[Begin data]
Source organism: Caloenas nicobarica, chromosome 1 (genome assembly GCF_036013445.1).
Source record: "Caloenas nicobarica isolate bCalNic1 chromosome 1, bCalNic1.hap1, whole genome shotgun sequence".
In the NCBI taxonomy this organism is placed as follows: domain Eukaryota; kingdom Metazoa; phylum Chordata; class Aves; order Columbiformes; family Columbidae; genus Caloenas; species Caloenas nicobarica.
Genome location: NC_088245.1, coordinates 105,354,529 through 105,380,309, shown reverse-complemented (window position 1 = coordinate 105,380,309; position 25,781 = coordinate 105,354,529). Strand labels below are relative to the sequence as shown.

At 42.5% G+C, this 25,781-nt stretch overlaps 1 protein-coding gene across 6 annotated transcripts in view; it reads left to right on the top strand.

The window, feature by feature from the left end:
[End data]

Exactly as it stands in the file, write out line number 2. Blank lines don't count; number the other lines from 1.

Source record: "Caloenas nicobarica isolate bCalNic1 chromosome 1, bCalNic1.hap1, whole genome shotgun sequence".